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Hatshepsut’s relations with Egyptian nobles Essay

To achieve the level of success and prestige that Hatshepsut aspired, she like all pharaohs needed skilled nobles and a huge bureaucracy to advise them in all aspects of administration. Perhaps the most famous of all her advisors is Senenmut. It is not known how he rose to prominence at court and how he won the trust and favour of Hatshepsut but he appears among her officials before the death of Thutmose 11. Senenmut may have started his career as an administrator in the Temple of Amun at Karnak. He also served as an official under Thutmose 11. It was at this time that he was appointed as steward and tutor or great nurse to her daughter, Neferure. One surviving statute shows him “nursing” Hatshepsut’s small daughter.

Some historians have suggested that Senenmut may have been more than a close advisor to Hatshepsut and perhaps her lover. Some historians also suggest that he may have been the father of Neferure. This view has been based on the great honours which Hatshepsut appears to have given him, such as the use of over eighty titles, the permission to have his name and image inscribed in her mortuary temple, permission to build two tombs at Sheikh Abd el-Qurna and under the forecourt of her mortuary temple. Also the corridors of his tomb were burrowed down towards the queen’s temple, so that in death they could still be near.

However there is no firm evidence that the relationship between Hatshepsut and Senenmut was sexual, which leads other historians to propose that Senenmut acquired such power and influence because he was the elder statesman of Hatshepsut’s court. Even though Senenmut may have helped her carry out her plans, Hatshepsut’s strongest support came from the priesthood of Amun, and chief of the Prophets of the South and the North. Hatshepsut held the prestigious position of God’s wife of Amun and this may have given her some influence with the priesthood (Robins)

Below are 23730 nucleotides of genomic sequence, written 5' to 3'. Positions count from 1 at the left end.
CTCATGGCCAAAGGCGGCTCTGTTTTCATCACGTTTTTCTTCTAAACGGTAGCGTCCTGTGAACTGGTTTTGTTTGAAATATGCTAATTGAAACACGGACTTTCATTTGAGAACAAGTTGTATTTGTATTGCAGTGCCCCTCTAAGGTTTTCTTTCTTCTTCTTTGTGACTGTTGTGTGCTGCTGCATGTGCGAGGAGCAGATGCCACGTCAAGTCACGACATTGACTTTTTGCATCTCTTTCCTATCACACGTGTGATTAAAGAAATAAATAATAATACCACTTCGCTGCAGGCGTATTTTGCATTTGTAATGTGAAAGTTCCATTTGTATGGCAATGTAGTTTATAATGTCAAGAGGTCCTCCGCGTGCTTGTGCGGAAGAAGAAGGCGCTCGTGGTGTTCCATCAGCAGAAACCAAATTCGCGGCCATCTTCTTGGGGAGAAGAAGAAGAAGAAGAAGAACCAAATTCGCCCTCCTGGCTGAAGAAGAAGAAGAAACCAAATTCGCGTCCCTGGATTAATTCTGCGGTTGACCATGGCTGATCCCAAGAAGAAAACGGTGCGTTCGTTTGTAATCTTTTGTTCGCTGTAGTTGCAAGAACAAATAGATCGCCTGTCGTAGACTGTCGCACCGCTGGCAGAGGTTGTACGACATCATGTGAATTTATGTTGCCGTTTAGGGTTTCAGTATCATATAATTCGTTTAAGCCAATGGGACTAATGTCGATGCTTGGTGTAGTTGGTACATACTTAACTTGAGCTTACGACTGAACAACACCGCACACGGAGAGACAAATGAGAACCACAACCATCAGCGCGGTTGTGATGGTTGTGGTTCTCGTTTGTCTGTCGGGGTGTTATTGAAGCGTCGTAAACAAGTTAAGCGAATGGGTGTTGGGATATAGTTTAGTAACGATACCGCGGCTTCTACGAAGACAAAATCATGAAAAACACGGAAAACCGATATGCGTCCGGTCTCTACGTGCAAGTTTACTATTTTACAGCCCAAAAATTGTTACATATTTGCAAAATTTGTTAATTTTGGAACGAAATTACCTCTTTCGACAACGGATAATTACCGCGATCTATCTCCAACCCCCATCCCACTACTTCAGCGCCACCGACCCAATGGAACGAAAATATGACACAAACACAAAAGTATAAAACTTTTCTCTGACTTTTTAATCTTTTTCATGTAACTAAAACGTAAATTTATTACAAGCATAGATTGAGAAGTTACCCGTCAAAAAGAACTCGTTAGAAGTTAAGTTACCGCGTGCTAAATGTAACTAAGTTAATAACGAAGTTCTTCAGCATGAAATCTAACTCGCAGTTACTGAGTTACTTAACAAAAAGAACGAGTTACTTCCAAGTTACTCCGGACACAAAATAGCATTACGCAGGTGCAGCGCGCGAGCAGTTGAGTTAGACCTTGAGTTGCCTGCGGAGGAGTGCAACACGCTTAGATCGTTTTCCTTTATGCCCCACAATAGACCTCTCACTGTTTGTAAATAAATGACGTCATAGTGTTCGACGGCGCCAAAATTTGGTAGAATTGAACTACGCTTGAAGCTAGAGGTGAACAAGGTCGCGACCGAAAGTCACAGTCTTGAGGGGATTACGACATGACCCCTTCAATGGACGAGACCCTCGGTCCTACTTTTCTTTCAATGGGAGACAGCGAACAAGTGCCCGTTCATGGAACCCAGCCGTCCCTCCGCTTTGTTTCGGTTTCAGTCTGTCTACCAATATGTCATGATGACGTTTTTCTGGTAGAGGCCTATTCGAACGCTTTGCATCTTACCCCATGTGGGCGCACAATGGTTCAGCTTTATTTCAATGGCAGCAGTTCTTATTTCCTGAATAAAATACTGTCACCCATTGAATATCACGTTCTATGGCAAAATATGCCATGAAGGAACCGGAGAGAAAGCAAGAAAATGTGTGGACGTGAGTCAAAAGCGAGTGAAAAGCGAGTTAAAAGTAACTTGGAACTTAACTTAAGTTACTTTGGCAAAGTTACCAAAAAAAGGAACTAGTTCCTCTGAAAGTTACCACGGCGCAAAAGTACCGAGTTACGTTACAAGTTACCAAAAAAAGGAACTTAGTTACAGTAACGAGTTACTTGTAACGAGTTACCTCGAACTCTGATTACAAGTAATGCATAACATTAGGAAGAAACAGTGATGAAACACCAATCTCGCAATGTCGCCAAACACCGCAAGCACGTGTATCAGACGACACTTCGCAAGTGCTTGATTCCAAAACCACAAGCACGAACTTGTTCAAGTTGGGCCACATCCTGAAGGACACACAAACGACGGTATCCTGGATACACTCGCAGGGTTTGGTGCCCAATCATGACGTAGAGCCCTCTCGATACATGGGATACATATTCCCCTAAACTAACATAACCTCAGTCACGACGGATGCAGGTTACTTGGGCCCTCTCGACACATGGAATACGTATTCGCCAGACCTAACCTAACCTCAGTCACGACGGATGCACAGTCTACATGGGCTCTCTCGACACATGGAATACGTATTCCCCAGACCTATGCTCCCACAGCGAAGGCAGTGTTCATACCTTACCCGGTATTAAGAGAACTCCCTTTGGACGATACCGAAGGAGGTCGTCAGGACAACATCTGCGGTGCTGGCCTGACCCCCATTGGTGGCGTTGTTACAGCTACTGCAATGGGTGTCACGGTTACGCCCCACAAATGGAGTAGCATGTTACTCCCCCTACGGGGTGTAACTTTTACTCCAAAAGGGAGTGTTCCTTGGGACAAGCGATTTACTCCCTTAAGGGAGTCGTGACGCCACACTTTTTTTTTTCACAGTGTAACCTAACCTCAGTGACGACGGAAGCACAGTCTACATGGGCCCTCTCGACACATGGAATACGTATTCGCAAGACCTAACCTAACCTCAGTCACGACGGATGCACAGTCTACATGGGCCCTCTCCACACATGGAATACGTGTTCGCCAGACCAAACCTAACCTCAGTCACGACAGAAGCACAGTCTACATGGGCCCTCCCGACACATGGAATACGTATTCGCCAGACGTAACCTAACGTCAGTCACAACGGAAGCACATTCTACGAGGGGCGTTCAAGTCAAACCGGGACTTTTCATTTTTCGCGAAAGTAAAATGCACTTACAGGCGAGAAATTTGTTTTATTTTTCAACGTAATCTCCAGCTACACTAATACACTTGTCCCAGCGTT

Hatshepsut reigned for over 21 years and initiated building programs as far as Cusae and Semna, in order to achieve this there must have been other officials. The evidence to their identities come from ‘name stones’ discovered in the foundations of some of the buildings as well as statues, graffiti at excavation sites, reliefs and inscriptions on the temple walls, and autobiographical texts in the tombs of officials.

Ineni was an official that served both Thutmose 1 and Hatshepsut. Ineni was a noble who held official positions, his main title was ‘overseer of the granary of Amon’ and scribe. Ineni’s tomb inscription gives a contemporaneous comment on Hatshepsut’s control of the state, “Hatshepsut settled the affairs of the two lands… who satisfies the two Regions when she speaks”. This evidentially shows that Hatshepsut had a strong personality and showed herself as an efficient administrator. However, she would not have been able to govern the land without the support of a number of loyal officials from the civil, religious and military bureaucracy (Tyldesley).

Another key advisor was the noble Thuity who was the successor of Ineni as ‘overseer of the double gold and silver houses’. He was probably the builder of her ebony shrine furnished the metal work on the two great obelisks, and measured the precious metals brought from Punt. Later, his name was erased from within his tomb with that of Hatshepsut.

Therefore, it could clearly be seen that in order to achieve the level of victory and prestige that Hatshepsut desired, she like all pharaohs needed skilful nobles and a vast bureaucracy to direct them in all aspects of administration.


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